The notions of good and service classify use values, but do not contribute to the understanding of capitalism as such. As we know, to do so, it is necessary to stick to the notion of merchandise. In other words, it is necessary to consider the product of work as a form of wealth in the capitalist mode of production.

It should be noted, then, firstly, that the nature of what is produced, whether it is something like pants and a computer program or whether it is something like a haircut and music, is not suitable for determining the commodity as such. – because merchandise is just a form of the product of labor. Therefore, as a form, it is to some extent independent of the content. However, when the product of work is not separable from the work itself (that is, when it is a service), there is an inadequacy of the matter of use value to the commodity form, since it is an activity as such and does not exist, therefore, regardless of purchase and sale, as occurs in the other case.

The distinction between labor that produces material or immaterial use-values, moreover, is important to understand a problem that arises in the expression of the contradiction internal to the commodity between use-value and value through the contradiction external to it between use-value and value of replacement. Initially, in Marx's exposition, value is a quantum of abstract labor time; the form of value or exchange value establishes a measurement relationship between distinct use values.

This relationship, therefore, is based on working time. Thus, all wealth in the capitalist mode of production, that is, all merchandise, must be able to be measured by the labor time socially necessary for its production. However, if an important part of social work becomes spiritual, intellectual, moral or artistic work, the work process and the production process result in use values ​​that cannot be quantified, for the purpose of exchange, solely on the basis of time of use. work. As a result, exchange values ​​will also depend on the quality differentials created by labor during working time.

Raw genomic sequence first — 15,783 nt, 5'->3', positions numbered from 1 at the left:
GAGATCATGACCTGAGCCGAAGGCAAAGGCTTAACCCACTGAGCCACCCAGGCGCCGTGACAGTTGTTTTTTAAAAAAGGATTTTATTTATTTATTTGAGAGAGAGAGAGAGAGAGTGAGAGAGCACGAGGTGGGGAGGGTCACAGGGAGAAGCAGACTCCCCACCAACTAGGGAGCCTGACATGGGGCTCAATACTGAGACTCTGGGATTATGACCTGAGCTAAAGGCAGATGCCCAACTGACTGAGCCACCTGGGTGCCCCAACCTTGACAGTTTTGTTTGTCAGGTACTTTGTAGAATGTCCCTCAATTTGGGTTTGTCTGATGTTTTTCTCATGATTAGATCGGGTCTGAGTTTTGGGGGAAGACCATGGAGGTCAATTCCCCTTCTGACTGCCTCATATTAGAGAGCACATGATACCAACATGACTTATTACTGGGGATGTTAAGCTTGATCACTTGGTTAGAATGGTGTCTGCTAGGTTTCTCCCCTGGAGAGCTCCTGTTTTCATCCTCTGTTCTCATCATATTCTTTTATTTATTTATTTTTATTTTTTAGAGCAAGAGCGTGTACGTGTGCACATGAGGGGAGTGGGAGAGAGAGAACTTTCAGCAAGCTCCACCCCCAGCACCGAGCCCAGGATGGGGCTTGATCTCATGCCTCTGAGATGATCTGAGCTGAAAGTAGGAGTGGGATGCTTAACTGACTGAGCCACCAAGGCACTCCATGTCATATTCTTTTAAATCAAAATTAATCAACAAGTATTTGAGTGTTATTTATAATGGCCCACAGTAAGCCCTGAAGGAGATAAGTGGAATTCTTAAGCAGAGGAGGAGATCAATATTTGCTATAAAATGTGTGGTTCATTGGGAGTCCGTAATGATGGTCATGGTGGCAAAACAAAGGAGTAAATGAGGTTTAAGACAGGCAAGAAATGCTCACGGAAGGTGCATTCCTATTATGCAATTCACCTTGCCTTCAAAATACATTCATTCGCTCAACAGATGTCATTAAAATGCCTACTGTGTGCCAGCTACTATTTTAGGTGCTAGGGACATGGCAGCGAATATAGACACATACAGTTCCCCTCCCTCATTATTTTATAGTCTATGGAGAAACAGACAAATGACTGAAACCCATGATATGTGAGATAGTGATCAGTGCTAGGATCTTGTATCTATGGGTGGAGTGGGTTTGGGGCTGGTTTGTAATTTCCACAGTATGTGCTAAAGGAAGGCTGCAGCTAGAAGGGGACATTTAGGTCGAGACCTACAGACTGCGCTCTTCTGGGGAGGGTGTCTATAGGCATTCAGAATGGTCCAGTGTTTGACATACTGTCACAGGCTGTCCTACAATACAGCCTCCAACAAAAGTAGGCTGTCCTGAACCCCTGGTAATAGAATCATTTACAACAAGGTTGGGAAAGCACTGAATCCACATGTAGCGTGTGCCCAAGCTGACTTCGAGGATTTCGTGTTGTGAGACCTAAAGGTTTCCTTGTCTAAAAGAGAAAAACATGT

Now, this does not constitute a good reason to reject work as a key sociological category,[iv] nor to modify Marx's theory of value, even because this theory predicts the very vicissitude of value in an advanced phase of capitalism's development, when work, in an important way, starts to produce immaterial use values.

In other words, when concrete work can no longer be reduced simply to abstract work and when services largely take the form of merchandise.[v] This requires, however, an application of Borrador's texts from 1857-1858 to understanding the history of capitalism, an issue that will be discussed later. Antonio Negri and Michael Hardt consider work not only as concrete work, but also as abstract work:

From Marx's perspective in the 19th century, the concrete practices of various work activities were radically heterogeneous: the arts of sewing and weaving involved incommensurable concrete actions. Only when abstracted from their concrete practices could work activities be brought together and seen in a homogeneous way, no longer as the art of sewing and the art of weaving, but as an expenditure of human labor force, as abstract work.[vi]

Note, however, that Antonio Negri and Michael Hardt's concept of abstract labor is not Marx's. First of all, because abstract labor in Marx is not labor in general, that is, the genre of many concrete labors, but concrete labor reduced to abstract labor. Now this reduction presupposes generality, but it is not generality itself.

Antonio Negri and Michael Hardt treat abstract work in the register of subjective abstraction, therefore, as a genre: “Only when abstracted…, could work activities be brought together and seen…”.[vii] But, broadly speaking, what would be the common quality that defines such a genre? They say it: the expenditure of human strength. While Marx does so in the register of objective abstraction: “A use value or good has value only because abstract human labor is objectified or materialized in it”.

For Marx, as a corollary, the various human works as concrete works remain incommensurable with each other in social practice; Furthermore, they give rise to different use values ​​that also, as such, remain incommensurable with each other. On the other hand, the latter are measured by the mediation of exchange values ​​or prices.